Now that anti-Semitism has spread throughout the world, we would be wise to rule out the possibility of safe havens.
A poll conducted last week by the European Jewish Association and the Rabbinical Center of Europe claims that despite increased security measures taken by their respective governments, 70% of European Jews won’t go to synagogue on Rosh Hashanah or Yom Kippur this year due to security concerns and.
The immigration crisis and the rise of the extreme right combine to make the Jews in Europe feel very insecure. Many have removed all visible Jewish symbols such as Magen-David necklaces and yarmulkes. Many have also removed the mezuzah (small case with Biblical text attached to doorposts and gates of Jewish homes, synagogues, and businesses) from the entrance to their homes and businesses. This year, they will avoid even going to shul on Yom Kippur, the most sacred day for observant Jews. Once again, the Jews in Europe feel afraid and vulnerable.
The Law of Anti-Semitism
However alarming, what is happening in today’s Europe is merely new clothing for an old loathing. Europe has always been plagued with Jew-hatred, and the hiatus we have been given after World War II seems to be running out of steam.
There is a reason why anti-Semitism is perpetual, just as there is a reason for the perpetuation of the Jews throughout the ages and against all odds. Author Mark Twain wondered, “All things are mortal but the Jew; all other forces pass, but he remains. What is the secret of his immortality?”
The “force” that Mark Twain sensed in us is the force of our unity. The Maor Vashemesh wrote that “the prime defense against calamity is love and unity. When there are love, unity, and friendship within Israel, no calamity can come upon them.”
When we unite, the force of unity spreads out to the world, everyone benefits from it, and anti-Semitism disappears. But when we part from one another, we prevent that power from spreading to the world and alienation and dislike take over. This is why our sages wrote (Yevamot 63): “No calamity comes to the world but for Israel.”
The more we are apart, the more the world subconsciously tries to push us back together by returning the hatred. As a result, all the hatred we are spreading comes back to us in what we perceive as anti-Semitism. Accordingly, the archetype of the modern anti-Semite, industrialist Henry Ford, wrote in his infamous composition, The International Jew—The World’s Foremost Problem: “Society has a large claim against the Jew, that he cease exploiting the world and begin to fulfill the ancient prophecy that through him all the nations of the earth shall be blessed.”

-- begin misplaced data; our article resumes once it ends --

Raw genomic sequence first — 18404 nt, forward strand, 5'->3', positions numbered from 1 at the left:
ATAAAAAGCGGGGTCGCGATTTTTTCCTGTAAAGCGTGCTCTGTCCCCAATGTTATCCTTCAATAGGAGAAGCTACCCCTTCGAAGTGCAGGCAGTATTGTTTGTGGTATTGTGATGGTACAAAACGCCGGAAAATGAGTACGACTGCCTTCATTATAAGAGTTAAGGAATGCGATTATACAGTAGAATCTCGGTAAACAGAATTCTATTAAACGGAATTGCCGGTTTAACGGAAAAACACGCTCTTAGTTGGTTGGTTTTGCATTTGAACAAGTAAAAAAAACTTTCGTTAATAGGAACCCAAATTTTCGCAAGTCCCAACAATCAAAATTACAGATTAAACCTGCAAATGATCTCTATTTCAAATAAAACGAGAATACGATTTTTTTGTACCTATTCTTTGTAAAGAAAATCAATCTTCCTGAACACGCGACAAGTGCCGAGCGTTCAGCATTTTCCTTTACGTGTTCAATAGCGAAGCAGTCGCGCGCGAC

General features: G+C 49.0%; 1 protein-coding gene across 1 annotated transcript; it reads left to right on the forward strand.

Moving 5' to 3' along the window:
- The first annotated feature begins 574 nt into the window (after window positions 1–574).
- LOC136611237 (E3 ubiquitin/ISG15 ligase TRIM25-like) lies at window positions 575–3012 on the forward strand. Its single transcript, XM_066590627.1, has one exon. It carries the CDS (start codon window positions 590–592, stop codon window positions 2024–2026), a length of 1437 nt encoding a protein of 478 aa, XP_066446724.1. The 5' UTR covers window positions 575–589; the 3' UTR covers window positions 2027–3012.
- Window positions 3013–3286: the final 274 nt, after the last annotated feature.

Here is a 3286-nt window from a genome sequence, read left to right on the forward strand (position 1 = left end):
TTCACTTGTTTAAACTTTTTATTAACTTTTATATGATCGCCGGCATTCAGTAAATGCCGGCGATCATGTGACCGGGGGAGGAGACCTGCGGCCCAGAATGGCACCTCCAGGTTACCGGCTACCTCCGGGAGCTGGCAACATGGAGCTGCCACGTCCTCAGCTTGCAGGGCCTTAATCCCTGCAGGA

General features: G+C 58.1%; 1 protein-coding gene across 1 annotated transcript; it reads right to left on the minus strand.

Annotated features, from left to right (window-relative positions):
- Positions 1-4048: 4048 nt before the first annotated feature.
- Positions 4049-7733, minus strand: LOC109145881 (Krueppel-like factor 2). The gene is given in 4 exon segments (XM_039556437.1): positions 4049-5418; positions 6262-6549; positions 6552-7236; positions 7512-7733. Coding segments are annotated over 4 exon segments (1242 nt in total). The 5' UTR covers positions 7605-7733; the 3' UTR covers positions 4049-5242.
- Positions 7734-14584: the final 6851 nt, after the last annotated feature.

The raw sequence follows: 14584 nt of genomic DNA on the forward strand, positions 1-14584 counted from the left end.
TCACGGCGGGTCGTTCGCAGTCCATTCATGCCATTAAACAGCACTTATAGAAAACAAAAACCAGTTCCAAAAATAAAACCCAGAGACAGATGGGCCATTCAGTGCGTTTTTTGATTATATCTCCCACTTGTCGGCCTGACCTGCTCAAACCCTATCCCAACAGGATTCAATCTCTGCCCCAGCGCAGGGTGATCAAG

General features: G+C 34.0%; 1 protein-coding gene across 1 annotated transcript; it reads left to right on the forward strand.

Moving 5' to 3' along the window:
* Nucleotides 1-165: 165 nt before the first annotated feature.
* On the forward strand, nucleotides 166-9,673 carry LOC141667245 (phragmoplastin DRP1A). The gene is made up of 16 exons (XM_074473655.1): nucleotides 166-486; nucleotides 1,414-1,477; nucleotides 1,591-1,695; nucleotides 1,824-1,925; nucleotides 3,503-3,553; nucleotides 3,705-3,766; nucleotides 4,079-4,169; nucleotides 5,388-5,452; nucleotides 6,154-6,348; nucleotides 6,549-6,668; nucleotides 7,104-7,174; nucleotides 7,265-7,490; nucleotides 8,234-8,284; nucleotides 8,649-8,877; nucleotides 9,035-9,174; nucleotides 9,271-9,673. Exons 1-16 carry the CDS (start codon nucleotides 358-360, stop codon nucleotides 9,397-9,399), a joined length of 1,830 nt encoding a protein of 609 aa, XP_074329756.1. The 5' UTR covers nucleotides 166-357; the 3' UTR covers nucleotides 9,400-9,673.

The resurgence in hatred reminds us the hard way that we are here for a reason. As much as we would like to be the same as all other nations, those same nations keep reminding us that we are not. Jews are a nation that was formed when people of different tribes and cultures resolved to follow the ideal of love of others. Aspiring to live by the motto, “Love your neighbor as yourself,” we united and became a nation when we pledged to bond “as one man with one heart.” Thereafter, we were given the task to spread that unity, to be “a light unto nations.”
For this reason, when we are not united, the nations feel that we are harm-doers and blame us for whatever plight afflicts them at the moment. To put it simply, the “Law of Anti-Semitism” asserts that the more we are disunited, the more the nations hate us.
Nowhere Left to Run
There should be no doubt in our minds: If we are singled out for extinction once again, no one will come to our aid. As the case of the German ocean liner MS St. Louis demonstrates, even before World War II the European Jews were denied access to the US. Now that anti-Semitism has spread throughout the world, we would be wise to rule out the possibility of safe havens; they will not exist.
The one thing we can and should do is acknowledge that the hatred among us is our only enemy. As former Mossad Chief Tamir Pardo said, “The greatest danger Israel faces isn’t external, but rather the divisions within the Israeli society.” This is as true for the European Jews as it is for all Jews everywhere
The world is watching our every move. If we unite, we will spread the force of unity and become the role model of social cohesion that the world so desperately needs. In so doing, we will emerge as “a light unto nations,” and the world will finally understand and justify the existence of our people. And when this happens, we will not feel under siege or terrified in Europe, or Israel, or anywhere at all.
Featured in Haaretz